Then the bill: 15€ per person, plus a whopping 5€ for the wine.

We finally finished and left 2 hours later, with the other diners still going strong.

Vale!

 

another weekend – another parade

another weekend – another parade

Sunday afternoon. Music wafting up to our apartment from the street. I look out. Just another parade. Mostly women. Mostly dressed in highly ruffled flamenco-style dresses. Two carts pulled by festively adorned mules. Two more floats pulled by cars. No idea who. Or what. Or why. Just another day.

We see 2-3 parades a month. And 4-5 protests. Most of the time, we have no idea what they’re about. Such is life in Spain!

And Sunday evening, all hell broke loose on the plaza. Car horns, air horns, yelling, singing. Real Madrid won la Liga, and the local supporters were out in force.

Vale!

a day trip to Murcia

a day trip to Murcia

We went in search of a bead store. I’ve gotten itchy fingers, needing to do something crafty.

Easy train ride – 30 euro total roundtrip for the two of us. It took a little over an hour each way, with a number of stops, but it was comfortable. As we traveled inland, we saw a variety of crops – not just the oranges close to home. Lots of lemon groves, including my favorite: a rogue orange tree in the middle of a large group of lemon trees.

Murcia has—in my opinion—several advantages over Alicante:

·       Lots of parks, with actual green space and fenced-in areas for dogs (We met Inca, a striped brindle who was happy to take treats.)

·       Flat topography

·       Lots of “new” buildings: houses, apartments, businesses

But it was already hot in May – and no ocean breeze. We’ll keep Alicante.

The cathedral was closed, but we were able to tour the cathedral museum. The splendor never ceases to amaze me.

We caught a display of “street art” at the MUBAM museum – modern art we could appreciate!

 All in all, a most pleasant day – Vale!

a stolen purse

I knew better.

I was stupid.

I was careless.

We were sitting on a bench on the promenade at the beach, admiring the Med and staring at the beach bodies. A scruffy looking guy stopped and asked Todd a question about the Melia Hotel, then persisted in his questions, which didn’t make any sense. When he finally headed off, he went through the parking lot, not toward the hotel. We got up to leave, and my purse was gone. It was the distract-and-snatch scheme.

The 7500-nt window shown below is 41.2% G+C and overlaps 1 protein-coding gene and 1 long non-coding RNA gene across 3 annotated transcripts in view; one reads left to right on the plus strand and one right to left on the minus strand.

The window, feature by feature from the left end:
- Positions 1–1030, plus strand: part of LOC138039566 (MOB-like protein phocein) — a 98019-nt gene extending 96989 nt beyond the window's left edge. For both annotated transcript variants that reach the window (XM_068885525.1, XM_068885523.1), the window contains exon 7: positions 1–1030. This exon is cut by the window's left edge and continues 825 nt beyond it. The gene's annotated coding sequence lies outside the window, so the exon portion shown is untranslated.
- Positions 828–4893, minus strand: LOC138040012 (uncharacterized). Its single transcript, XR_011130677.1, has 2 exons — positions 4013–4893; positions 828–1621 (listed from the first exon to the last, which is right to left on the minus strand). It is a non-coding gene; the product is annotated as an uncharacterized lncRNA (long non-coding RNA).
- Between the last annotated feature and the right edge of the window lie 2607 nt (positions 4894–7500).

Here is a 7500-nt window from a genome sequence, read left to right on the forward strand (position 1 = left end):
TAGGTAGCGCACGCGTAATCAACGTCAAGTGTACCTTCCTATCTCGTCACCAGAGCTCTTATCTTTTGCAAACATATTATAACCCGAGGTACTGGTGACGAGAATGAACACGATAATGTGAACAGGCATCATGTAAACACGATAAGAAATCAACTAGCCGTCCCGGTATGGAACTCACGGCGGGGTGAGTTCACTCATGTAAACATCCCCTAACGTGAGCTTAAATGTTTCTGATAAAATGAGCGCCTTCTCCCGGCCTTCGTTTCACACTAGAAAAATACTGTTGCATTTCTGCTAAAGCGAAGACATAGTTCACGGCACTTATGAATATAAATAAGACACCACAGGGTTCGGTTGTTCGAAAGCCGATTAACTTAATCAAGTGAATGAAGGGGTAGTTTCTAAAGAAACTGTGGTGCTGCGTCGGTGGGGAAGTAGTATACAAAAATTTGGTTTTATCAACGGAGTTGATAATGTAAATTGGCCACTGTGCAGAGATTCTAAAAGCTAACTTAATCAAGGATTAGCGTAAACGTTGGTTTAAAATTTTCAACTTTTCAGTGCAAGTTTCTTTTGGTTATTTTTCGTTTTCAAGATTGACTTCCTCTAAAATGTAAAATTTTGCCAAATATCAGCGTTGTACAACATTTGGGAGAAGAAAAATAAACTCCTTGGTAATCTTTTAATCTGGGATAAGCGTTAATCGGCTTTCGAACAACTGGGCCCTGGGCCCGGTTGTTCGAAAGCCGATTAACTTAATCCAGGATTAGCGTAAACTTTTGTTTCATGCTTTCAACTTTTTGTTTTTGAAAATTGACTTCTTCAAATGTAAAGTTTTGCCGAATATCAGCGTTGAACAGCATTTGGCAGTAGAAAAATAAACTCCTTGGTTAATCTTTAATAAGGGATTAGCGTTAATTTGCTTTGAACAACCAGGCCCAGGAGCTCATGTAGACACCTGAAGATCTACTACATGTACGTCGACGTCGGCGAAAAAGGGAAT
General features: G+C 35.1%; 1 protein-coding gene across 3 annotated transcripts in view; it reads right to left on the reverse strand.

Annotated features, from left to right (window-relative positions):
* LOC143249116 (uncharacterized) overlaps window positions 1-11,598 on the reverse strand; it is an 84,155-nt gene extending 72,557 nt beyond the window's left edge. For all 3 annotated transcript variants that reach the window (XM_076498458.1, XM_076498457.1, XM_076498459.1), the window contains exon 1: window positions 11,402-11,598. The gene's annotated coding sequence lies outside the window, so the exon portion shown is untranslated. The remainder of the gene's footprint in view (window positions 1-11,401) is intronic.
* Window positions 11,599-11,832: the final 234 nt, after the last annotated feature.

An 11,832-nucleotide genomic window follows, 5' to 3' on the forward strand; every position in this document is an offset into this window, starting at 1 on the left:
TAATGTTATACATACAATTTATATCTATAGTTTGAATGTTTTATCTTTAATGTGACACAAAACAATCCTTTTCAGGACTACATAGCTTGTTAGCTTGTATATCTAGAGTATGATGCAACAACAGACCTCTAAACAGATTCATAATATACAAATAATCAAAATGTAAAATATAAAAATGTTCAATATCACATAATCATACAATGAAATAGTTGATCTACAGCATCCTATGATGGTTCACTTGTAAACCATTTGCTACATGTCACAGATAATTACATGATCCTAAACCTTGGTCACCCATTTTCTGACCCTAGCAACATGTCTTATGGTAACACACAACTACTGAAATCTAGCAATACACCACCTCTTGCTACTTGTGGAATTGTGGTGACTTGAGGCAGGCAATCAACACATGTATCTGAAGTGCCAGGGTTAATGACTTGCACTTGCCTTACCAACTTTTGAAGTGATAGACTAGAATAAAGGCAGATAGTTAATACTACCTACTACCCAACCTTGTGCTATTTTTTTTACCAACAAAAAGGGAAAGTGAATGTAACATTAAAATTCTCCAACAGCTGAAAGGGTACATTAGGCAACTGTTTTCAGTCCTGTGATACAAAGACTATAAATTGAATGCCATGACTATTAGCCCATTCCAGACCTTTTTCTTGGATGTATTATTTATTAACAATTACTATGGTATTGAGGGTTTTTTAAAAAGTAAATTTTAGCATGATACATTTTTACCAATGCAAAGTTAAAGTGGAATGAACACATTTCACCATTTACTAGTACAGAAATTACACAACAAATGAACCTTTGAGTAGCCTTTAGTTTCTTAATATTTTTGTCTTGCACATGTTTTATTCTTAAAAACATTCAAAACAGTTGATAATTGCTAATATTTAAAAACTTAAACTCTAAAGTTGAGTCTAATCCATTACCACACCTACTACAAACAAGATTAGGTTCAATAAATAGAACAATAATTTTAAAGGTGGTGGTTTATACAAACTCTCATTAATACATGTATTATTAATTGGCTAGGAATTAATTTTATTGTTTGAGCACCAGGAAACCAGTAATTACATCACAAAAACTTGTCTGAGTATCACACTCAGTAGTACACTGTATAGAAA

I swear I was sitting on my purse strap, with the purse right beside me, but it was gone. None of us even sensed anything.

It being Good Friday, our local police station was closed. I called the English line for the national police. A very nice young man kept asking me if I spoke any Spanish. I finally understood that if I spoke ANY Spanish, I was to use the regular line. Once we got that squared away, he was very thorough in making out the report. He insisted our local policia should be open all the time. I gave up arguing with him. He said we could pick up the report the next day, but the office was of course not open on Saturday. When I went to pick up the report on Monday, I was scolded for using the English line when I was a resident of Alicante. I feigned ignorance and expressed gratitude.

  • Contents: credit card – both of ours cancelled, with new ones sent to us in Alicante – The theft happened on Good Friday; we had new cards on Tuesday.
  • debit card – a pain, as the bank wouldn’t ship outside the U.S. The new one was sent to our U.S. address. Fortunately, we didn’t have to cancel Todd’s card. (A side note here: we chose BBVA because it’s an international bank. It doesn’t matter: The Spanish bank doesn’t “talk” to the English bank – although our money is easily accessible here, nothing is reciprocal.)
  • Some cash – that’s the way it goes
  • My driver’s license – this is going to be the biggest pain, as I don’t know that we can take care of it from Spain. I filled out the living-overseas-lost-or-stolen-license form, so we’ll see. I may have to deal with the DMV when we return home in November.
  • My passport card (NOT the actual passport)
  • My residence card – and we know how much fun it was to get the original. After much confusion over which Modelo 790 to pay, we gave up and went for the cita. They confirmed it was codego 12 (in the amount of 18.54, not the original codego 52 in the amount of 15.45), and sent us down the street to the bank. The bank ended up being quite a ways down the street. We returned to the extranjero office and got another number. No problem – a new card ready to pick up in one month.
  • Apartment keys, including the key to the building. Apparently, the building key is no big deal. The landlord came and had a locksmith change the apartment lock. I wasn’t here, but apparently he scolded me in absentia for being so careless. I’d have to agree.